Archives for posts with tag: glam rock

Our Day 22 song for 31 Days of May Madness, attempting to post a New Zealand track every day of the month of May, is “Close The Door on Love” by Ersatz Savant:

“Close The Door On Love” is from a recent 4 song EP from Timaru’s remarkable DIY Glam/Goth/Post-Punk/New Wave trio.

The EP features a re-mix of “Mademoiselle” and three new songs. The EP continues in the decadent/ sinister New Wave/ Goth corruption of Bowie’s “Hunky Dory” era proto-Glam style, the songwriting, sounds, and arrangements capturing the essence of early 70s Glam as well as early 80s Gothic post-punk and New Wave.

A big part of this is vocalist, guitarist Robert Fraser’s extraordinary voice which walks a line between Bowie’s early 70s hammy music-hall poshness, and the also the sinister undertaker purr of Bahaus’ Pete Murphy, or decadent expressiveness of The Only Ones’ Peter Perrett. 

Ersatz Savant 2020

PopLib’s Day 14 song for New Zealand Music Month 2020 comes from Timaru’s remarkable DIY Glam/Goth/Post-Punk/Folk band Ersatz Savant, returning with a  recent new song “Mademoiselle” to follow an excellent album last year called “II”.

As we noted when we featured a track from “II”, Ersatz Savant is much classier than the self-deprecating name (signifying an inferior substitute for a learned person) may suggest.

Ersatz Savant provides a convincing decadent corruption of Bowie’s “Hunky Dory” era proto-Glam style, vocals this time walking a line between Bowie’s early 70s hammy campness and Brett Anderson in Suede. It’s another great song and on “Mademoiselle” it’s the stellar (twin) guitar solo which captures attention and sets this apart – like Timaru – from the rest of NZ.

NZMM 2020

Adrian
Out of nowhere (or downtown Dunedin – same difference) comes latest Dunedin pop underground luminary Mavis Gary.

What? I have my ear to the ground in this town and I’d never heard of Mavis. Suddenly there’s a single and an album ready for release on cassette via The Attic (Dunedin’s top floor ‘underground’ arts/ music, general loafing cooperative space).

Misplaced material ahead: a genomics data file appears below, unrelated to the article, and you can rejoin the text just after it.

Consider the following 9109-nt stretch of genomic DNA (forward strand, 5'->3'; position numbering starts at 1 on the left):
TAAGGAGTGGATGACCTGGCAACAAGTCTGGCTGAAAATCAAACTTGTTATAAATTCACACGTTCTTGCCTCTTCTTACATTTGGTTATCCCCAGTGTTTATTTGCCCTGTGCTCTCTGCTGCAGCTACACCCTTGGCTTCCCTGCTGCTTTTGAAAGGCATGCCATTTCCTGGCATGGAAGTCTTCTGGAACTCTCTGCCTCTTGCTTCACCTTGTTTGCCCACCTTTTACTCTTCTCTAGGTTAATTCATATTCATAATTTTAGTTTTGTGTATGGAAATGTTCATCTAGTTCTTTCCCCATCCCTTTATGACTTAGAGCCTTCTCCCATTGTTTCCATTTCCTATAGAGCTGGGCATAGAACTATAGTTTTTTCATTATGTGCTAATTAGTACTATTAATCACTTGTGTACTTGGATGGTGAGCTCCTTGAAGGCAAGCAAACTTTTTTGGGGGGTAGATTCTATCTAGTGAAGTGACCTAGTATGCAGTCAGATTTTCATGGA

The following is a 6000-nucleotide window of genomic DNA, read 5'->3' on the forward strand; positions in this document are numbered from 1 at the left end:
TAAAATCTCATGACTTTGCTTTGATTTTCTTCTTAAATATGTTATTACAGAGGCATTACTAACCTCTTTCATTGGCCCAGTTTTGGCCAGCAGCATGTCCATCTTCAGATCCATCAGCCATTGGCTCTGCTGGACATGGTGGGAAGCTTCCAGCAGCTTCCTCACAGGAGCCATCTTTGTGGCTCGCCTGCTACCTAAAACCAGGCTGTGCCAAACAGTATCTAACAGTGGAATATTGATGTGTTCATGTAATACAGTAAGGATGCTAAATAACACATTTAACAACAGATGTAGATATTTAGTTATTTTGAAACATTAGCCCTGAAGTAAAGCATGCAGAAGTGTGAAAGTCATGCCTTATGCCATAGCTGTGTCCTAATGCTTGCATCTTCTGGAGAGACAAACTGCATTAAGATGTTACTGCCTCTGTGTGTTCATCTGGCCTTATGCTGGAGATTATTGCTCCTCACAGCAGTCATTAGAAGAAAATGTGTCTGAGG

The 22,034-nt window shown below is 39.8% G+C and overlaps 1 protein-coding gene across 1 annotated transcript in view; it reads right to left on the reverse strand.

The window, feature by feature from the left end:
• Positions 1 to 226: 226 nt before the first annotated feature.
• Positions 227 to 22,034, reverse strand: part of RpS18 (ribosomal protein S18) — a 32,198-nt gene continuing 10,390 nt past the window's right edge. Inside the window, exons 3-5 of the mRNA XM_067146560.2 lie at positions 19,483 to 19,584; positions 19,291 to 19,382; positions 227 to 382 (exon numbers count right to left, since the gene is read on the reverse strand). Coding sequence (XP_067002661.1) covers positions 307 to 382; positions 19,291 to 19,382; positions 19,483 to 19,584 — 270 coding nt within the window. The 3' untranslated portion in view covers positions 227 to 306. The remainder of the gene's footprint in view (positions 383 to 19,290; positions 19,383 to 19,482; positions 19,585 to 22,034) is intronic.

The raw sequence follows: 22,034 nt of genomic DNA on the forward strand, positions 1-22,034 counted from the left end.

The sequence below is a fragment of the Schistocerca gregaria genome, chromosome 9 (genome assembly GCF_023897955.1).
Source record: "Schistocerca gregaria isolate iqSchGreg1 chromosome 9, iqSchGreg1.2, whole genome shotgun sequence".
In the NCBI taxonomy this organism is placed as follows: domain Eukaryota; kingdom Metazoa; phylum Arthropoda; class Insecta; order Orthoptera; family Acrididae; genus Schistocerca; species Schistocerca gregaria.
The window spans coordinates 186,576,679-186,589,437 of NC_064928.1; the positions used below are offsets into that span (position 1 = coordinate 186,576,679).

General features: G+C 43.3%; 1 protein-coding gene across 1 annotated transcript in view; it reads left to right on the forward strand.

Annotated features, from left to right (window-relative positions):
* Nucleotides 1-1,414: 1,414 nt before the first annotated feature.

Turns out Mavis Gary is the name given to a side-project of shy Dunedin DIY pop auteur Adrian Ng. As I’ve seen Adrian almost every week this year, and he’s spent days at my place recording the debut album by his main band, Trick Mammoth, I’m surprised I knew nothing about this. Although he did ask if he could borrow a bass guitar a couple of weeks ago and he has hung onto my SM57 microphone for months – an upgrade from his old SingStar microphone, famously used for those Trick Mammoth demos

The combination of a creative flood of songs and being bored now that the Trick Mammoth album recording has finished meant he used his mid-term break week to self-record an album as Mavis Gary. I’ve heard the whole thing now – it’s extraordinary. There’s a whole new dark side of what I can only describe as post-punk glam rock plus more of the glorious woozy melodic pop I know and love from Trick Mammoth. In fact Mavis Gary even covers three Trick Mammoth songs – two old ones and one new one (‘Candy Darling’ the ‘B-side’ to the ‘Dim the Droog’ single).

I presume Mavis Gary is named after the Charlize Theron character in the 2011 film ‘Young Adult’ – a cynical feel-bad movie about the delusions of early adulthood. Some of the songs seem metaphors for the sickly-sweet jumbled up confusion and dark undercurrents of life lived halfway between a cheerful and positive surface image and a darker clandestine reality.

‘Dim the Droog’ is one of the songs that stuck out most on first listen, possibly because it strays far from Adrian’s usual palette of songwriting. It is dark, angular, mysterious and brooding, but in a kind of saturated colour cartoon kind of way. I love it. As always he uses the contrast between rhythm guitar chords and chiming lead parts and there’s the expected killer pop hook chorus.

The ‘B-side’ ‘Candy Darling’ is a song that Trick Mammoth have been playing live for the past month or two. Another cracker, and Mavis Gary does tend to blur the lines between a kind of testing ground for emerging Trick mammoth songs as well as an outlet for Adrian’s darker, skewed pop.

I’m looking forward to the cassette. Not often I say that these days…